Unfortunately that didn't change a thing. Text files still ge uploaded correctly but images don't. The images end up on the server corrupted and are about twice their normal filesize. I did however find a function online that does what I want but as I'm new to javascript I don't know how to implement it into my own function. (See updated question) Due to my inexperience I also don't understand your question, why would it have to be body.length ? –  natli Sep 23 '11 at 13:30
    
@natli: As Firefox is apparently the only browser that supports sendAsBinary() natively, it looks like they use FF's built-in sendAsBinary() method, but on Chrome and Safari, they implement a work-around (just a guess, though). In any case, perhaps the binary should be encoded with base64 first. Then set Content-Transfer-Encoding: base64. As far as Content-Length, this is one of the headers that cannot be set with the setRequestHeader() method (w3.org/TR/XMLHttpRequest/#the-setrequestheader-method). So, don't worry about it. –  Daniel Trebbien Sep 23 '11 at 13:49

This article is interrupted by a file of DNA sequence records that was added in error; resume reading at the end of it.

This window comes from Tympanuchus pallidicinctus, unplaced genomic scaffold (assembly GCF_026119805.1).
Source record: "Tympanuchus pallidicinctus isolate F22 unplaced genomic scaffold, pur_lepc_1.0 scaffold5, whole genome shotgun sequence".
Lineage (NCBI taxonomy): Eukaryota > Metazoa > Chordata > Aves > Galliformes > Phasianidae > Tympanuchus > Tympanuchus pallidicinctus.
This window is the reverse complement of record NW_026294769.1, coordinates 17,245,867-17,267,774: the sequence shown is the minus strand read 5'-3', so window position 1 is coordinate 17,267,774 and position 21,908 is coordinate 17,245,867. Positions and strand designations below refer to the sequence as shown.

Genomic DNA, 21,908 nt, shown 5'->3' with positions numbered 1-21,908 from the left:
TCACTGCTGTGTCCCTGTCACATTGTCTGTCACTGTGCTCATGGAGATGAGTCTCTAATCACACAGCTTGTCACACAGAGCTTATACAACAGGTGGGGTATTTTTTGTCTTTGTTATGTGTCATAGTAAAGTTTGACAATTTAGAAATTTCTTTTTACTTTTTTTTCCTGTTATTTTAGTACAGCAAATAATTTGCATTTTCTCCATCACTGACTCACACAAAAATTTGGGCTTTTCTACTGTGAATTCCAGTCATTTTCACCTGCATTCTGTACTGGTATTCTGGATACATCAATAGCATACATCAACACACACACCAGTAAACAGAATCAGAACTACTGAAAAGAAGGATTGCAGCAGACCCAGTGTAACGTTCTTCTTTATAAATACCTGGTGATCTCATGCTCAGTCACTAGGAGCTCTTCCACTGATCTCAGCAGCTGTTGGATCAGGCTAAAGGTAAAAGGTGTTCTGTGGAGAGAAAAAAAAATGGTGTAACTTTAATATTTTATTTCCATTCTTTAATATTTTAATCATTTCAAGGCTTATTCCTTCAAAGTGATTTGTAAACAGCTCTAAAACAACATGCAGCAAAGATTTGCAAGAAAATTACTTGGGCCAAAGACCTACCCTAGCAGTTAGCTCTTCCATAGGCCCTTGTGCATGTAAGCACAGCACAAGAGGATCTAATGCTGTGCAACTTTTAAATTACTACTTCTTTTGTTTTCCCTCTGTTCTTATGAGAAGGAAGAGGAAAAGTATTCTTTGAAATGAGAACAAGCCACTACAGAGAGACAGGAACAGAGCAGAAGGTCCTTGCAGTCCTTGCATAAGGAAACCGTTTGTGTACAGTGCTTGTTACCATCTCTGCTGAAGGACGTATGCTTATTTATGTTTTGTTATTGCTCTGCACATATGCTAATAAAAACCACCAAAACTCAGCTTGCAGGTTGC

@natli: I updated my answer. –  Daniel Trebbien Sep 23 '11 at 13:54
    
Ah, by the looks of it base64 is only required on Chrome 7 and Safari doesn't even support FileReader at all (yet). The script works now on Firefox, but the javascript to select files doesn't work in any browser except firefox so I can't even get to testing base64 on Chrome. But I guess I'll open up another question for that, thanks alot :D –  natli Sep 23 '11 at 15:20